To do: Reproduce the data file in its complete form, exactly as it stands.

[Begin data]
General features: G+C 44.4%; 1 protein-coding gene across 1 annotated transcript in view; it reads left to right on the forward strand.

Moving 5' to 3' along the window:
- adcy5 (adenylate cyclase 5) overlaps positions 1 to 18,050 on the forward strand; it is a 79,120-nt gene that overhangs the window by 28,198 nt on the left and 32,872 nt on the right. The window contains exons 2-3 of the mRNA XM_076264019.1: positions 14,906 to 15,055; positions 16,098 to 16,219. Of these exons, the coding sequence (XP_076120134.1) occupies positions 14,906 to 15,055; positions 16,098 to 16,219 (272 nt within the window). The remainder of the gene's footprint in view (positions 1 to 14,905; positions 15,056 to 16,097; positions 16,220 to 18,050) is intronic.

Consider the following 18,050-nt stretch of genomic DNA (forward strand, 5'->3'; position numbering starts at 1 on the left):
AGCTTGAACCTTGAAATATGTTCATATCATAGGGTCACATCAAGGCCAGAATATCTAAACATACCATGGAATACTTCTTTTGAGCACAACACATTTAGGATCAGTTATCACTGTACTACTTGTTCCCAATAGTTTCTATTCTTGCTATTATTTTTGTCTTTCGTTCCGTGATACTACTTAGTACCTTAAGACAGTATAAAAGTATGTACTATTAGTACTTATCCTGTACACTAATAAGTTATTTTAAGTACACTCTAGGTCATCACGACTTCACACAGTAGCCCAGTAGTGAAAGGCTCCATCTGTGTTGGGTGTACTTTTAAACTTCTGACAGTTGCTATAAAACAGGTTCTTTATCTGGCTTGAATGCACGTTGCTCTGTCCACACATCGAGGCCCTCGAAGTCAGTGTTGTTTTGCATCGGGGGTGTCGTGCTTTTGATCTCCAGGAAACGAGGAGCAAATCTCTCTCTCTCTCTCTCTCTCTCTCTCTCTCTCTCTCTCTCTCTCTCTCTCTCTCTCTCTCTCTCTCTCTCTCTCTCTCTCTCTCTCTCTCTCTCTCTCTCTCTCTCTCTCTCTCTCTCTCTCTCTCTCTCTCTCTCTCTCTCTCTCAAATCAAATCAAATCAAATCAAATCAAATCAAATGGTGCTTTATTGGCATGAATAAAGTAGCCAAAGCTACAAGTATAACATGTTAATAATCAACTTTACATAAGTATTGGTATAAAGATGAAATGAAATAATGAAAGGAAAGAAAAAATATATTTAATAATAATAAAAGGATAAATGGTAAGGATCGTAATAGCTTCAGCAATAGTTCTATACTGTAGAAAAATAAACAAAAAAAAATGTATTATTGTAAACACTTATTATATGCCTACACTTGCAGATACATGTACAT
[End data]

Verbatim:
General features: G+C 44.4%; 1 protein-coding gene across 1 annotated transcript in view; it reads left to right on the forward strand.

Moving 5' to 3' along the window:
- adcy5 (adenylate cyclase 5) overlaps positions 1 to 18,050 on the forward strand; it is a 79,120-nt gene that overhangs the window by 28,198 nt on the left and 32,872 nt on the right. The window contains exons 2-3 of the mRNA XM_076264019.1: positions 14,906 to 15,055; positions 16,098 to 16,219. Of these exons, the coding sequence (XP_076120134.1) occupies positions 14,906 to 15,055; positions 16,098 to 16,219 (272 nt within the window). The remainder of the gene's footprint in view (positions 1 to 14,905; positions 15,056 to 16,097; positions 16,220 to 18,050) is intronic.

Consider the following 18,050-nt stretch of genomic DNA (forward strand, 5'->3'; position numbering starts at 1 on the left):
AGCTTGAACCTTGAAATATGTTCATATCATAGGGTCACATCAAGGCCAGAATATCTAAACATACCATGGAATACTTCTTTTGAGCACAACACATTTAGGATCAGTTATCACTGTACTACTTGTTCCCAATAGTTTCTATTCTTGCTATTATTTTTGTCTTTCGTTCCGTGATACTACTTAGTACCTTAAGACAGTATAAAAGTATGTACTATTAGTACTTATCCTGTACACTAATAAGTTATTTTAAGTACACTCTAGGTCATCACGACTTCACACAGTAGCCCAGTAGTGAAAGGCTCCATCTGTGTTGGGTGTACTTTTAAACTTCTGACAGTTGCTATAAAACAGGTTCTTTATCTGGCTTGAATGCACGTTGCTCTGTCCACACATCGAGGCCCTCGAAGTCAGTGTTGTTTTGCATCGGGGGTGTCGTGCTTTTGATCTCCAGGAAACGAGGAGCAAATCTCTCTCTCTCTCTCTCTCTCTCTCTCTCTCTCTCTCTCTCTCTCTCTCTCTCTCTCTCTCTCTCTCTCTCTCTCTCTCTCTCTCTCTCTCTCTCTCTCTCTCTCTCTCTCTCTCTCTCTCTCTCTCTCTCTCTCTCTCTCTCTCTCAAATCAAATCAAATCAAATCAAATCAAATCAAATGGTGCTTTATTGGCATGAATAAAGTAGCCAAAGCTACAAGTATAACATGTTAATAATCAACTTTACATAAGTATTGGTATAAAGATGAAATGAAATAATGAAAGGAAAGAAAAAATATATTTAATAATAATAAAAGGATAAATGGTAAGGATCGTAATAGCTTCAGCAATAGTTCTATACTGTAGAAAAATAAACAAAAAAAAATGTATTATTGTAAACACTTATTATATGCCTACACTTGCAGATACATGTACAT